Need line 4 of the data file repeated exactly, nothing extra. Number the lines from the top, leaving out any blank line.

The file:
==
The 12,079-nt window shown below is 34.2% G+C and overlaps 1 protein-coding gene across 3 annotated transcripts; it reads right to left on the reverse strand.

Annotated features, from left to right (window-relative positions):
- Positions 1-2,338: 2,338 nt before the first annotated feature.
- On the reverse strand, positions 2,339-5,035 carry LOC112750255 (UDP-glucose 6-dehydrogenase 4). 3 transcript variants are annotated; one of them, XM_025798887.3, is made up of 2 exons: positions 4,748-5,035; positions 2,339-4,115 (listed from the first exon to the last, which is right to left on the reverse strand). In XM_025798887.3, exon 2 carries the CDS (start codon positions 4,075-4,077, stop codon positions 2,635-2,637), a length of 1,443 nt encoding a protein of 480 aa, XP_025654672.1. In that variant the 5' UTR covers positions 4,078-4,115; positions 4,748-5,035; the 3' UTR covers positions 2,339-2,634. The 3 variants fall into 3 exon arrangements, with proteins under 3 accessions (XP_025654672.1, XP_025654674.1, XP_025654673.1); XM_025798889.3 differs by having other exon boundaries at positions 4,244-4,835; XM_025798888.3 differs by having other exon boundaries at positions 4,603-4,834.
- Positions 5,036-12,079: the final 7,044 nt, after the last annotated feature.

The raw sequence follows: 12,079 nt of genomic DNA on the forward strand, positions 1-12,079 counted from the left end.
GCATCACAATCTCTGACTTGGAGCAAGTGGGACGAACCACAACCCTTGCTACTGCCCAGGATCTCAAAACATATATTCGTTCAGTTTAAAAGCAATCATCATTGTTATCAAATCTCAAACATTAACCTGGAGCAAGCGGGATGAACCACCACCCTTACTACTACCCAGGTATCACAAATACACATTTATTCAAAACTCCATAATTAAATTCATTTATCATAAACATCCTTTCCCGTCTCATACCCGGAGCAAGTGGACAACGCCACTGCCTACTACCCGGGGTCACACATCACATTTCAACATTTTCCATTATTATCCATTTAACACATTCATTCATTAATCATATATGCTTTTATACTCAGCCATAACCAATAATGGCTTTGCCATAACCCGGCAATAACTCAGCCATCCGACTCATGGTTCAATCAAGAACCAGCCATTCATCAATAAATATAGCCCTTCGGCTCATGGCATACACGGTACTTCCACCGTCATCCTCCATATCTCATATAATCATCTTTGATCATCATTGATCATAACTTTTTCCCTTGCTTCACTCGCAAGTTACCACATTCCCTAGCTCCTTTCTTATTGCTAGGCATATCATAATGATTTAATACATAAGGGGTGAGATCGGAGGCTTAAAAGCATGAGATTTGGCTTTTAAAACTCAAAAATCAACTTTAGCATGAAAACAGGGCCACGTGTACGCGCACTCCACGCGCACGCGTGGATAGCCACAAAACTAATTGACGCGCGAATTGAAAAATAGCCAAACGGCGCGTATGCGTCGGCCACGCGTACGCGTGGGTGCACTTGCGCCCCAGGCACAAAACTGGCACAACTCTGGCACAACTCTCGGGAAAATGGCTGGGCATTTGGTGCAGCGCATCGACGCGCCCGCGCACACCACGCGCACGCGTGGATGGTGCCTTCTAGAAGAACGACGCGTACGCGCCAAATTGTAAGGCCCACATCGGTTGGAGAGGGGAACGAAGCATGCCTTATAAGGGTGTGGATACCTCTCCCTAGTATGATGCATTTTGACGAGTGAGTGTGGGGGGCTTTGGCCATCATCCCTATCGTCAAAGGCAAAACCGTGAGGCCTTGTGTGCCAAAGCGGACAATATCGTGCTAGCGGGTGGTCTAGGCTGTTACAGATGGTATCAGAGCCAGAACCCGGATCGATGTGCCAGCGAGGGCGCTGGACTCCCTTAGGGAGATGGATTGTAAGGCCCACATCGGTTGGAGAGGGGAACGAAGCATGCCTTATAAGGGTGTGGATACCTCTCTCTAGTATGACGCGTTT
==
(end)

- On the reverse strand, positions 2,339-5,035 carry LOC112750255 (UDP-glucose 6-dehydrogenase 4). 3 transcript variants are annotated; one of them, XM_025798887.3, is made up of 2 exons: positions 4,748-5,035; positions 2,339-4,115 (listed from the first exon to the last, which is right to left on the reverse strand). In XM_025798887.3, exon 2 carries the CDS (start codon positions 4,075-4,077, stop codon positions 2,635-2,637), a length of 1,443 nt encoding a protein of 480 aa, XP_025654672.1. In that variant the 5' UTR covers positions 4,078-4,115; positions 4,748-5,035; the 3' UTR covers positions 2,339-2,634. The 3 variants fall into 3 exon arrangements, with proteins under 3 accessions (XP_025654672.1, XP_025654674.1, XP_025654673.1); XM_025798889.3 differs by having other exon boundaries at positions 4,244-4,835; XM_025798888.3 differs by having other exon boundaries at positions 4,603-4,834.